Medicare Locals: Not The Magic Pill For Rural After-hours Care, Australia

Main Category: Medicare / Medicaid / SCHIP
Article Date: 28 Feb 2011 – 3:00 PST

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The Rural Doctors Association of Australia (RDAA) has warned that after-hours services are under severe
threat in many rural areas and that funding for Medicare Locals to address this issue may not solve the
problem.

RDAA President, Dr Paul Mara, said that while he welcomed recognition in the current health reform agenda of the
important role of doctors in meeting substantial patient health load in the community, significant numbers of rural
doctors were considering their future participation in after-hours services in light of the current proposals.

“This is a particularly important issue in the bush, where doctors are often the first point of call for patients seeking
healthcare through general practices, with these same doctors also servicing the local hospital both during-hours
and after-hours” Dr Mara said.

“Unfortunately, many of these hard-working country doctors have already spent years providing these services with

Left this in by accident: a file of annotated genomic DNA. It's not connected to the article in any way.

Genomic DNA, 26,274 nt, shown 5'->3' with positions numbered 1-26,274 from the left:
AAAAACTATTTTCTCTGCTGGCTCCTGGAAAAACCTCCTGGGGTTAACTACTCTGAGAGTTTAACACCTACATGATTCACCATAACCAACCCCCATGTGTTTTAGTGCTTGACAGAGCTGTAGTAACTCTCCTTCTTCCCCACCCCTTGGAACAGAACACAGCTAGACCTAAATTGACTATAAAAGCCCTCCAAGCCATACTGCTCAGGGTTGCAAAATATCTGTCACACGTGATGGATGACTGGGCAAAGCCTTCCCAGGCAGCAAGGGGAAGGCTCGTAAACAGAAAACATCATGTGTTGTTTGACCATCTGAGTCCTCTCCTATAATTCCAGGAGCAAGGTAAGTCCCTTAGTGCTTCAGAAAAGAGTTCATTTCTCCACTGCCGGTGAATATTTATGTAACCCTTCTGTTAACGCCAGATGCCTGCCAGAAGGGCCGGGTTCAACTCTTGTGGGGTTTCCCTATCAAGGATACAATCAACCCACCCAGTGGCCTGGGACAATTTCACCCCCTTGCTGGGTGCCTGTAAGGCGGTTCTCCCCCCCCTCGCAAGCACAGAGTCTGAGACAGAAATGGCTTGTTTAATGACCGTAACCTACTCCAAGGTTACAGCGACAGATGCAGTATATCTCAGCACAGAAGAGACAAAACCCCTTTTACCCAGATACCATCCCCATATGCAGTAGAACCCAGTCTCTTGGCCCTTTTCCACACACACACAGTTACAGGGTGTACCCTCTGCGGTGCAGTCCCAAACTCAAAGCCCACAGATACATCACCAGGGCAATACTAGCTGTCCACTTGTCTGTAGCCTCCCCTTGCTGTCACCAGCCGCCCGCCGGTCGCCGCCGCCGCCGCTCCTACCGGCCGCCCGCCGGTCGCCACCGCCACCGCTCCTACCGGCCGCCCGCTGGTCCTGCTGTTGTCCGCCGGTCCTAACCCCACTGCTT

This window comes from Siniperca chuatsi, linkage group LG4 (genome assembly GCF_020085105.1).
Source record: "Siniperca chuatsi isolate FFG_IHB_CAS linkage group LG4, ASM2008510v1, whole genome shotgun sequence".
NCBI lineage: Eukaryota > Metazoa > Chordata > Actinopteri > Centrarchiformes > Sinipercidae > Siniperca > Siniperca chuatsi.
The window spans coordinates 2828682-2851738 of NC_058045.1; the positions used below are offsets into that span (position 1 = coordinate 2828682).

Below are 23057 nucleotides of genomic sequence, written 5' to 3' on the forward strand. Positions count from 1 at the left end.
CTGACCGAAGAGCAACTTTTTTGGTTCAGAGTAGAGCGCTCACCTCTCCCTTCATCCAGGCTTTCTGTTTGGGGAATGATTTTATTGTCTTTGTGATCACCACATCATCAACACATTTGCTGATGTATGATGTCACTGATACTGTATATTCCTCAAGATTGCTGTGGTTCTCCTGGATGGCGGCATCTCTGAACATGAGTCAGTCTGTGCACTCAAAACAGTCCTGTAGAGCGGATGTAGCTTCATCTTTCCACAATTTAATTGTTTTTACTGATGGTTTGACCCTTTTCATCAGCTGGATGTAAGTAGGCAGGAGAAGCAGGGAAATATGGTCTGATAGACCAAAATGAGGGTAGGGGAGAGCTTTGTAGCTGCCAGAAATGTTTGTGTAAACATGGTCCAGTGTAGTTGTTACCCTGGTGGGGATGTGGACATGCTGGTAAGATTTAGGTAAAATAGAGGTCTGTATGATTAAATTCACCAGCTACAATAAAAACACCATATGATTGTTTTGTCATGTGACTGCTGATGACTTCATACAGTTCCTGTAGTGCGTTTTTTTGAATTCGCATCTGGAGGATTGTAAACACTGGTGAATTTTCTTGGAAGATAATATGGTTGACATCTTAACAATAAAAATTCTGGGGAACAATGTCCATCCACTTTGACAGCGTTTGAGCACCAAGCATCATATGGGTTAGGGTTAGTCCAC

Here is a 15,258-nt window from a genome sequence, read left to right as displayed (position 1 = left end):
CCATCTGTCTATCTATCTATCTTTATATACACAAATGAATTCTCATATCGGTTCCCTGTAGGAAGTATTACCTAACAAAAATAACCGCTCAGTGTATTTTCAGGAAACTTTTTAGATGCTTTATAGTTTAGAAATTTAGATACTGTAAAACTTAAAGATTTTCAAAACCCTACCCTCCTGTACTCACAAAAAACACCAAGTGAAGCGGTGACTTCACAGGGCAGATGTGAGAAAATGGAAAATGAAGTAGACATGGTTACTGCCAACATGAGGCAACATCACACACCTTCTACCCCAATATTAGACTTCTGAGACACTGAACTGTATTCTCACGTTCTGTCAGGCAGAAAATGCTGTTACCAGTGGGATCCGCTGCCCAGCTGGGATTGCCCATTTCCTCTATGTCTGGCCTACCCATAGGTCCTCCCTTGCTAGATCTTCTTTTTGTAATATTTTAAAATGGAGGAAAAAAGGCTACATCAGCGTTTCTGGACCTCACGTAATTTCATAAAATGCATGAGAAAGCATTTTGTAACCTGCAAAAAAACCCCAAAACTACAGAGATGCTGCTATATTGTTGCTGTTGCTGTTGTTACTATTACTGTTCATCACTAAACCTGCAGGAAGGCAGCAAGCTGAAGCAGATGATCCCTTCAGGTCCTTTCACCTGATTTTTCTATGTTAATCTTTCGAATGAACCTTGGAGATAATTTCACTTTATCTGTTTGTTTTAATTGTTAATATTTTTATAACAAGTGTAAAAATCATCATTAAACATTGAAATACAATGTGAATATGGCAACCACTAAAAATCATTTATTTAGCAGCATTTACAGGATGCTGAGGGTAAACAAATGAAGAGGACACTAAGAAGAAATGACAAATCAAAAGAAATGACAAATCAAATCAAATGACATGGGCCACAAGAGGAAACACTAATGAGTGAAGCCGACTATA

little support, and a tipping point has been reached-after-hours care in rural communities across NSW and in
many other areas of the country is under threat.

“There are already a number of country towns where doctors have been forced to withdraw after-hours services
due to doctor burn-out and excessive workloads.

“This is a very difficult and stressful decision for any doctor to make, particularly where they are intimately involved
with their local community.

“We want to work with Medicare Locals to ensure their role in co-ordinating after-hours care complements and
supports existing local after-hours models that are already working well, rather than replaces these services,
competes with them or renders them unviable.

“However, the real issue is around the ongoing health workforce shortage. The only solution is to build increased
health workforce capacity in rural communities, so doctors can cover after-hours without having to work extended
hours, can have adequate time off to compensate and can meet the needs of their communities locally.

“This means turning one-doctor towns into two-doctor towns, and two-doctor towns into three and four-doctor
towns.

“It also means a national training scheme that delivers the advanced skills required to provide medical care in
isolation, backed up by financial compensation and incentives that reflect the complexity and conditions of rural
practice, so junior doctors see rural practice as a viable and rewarding career path.”

Source:

Rural Doctors Association of Australia (RDAA)



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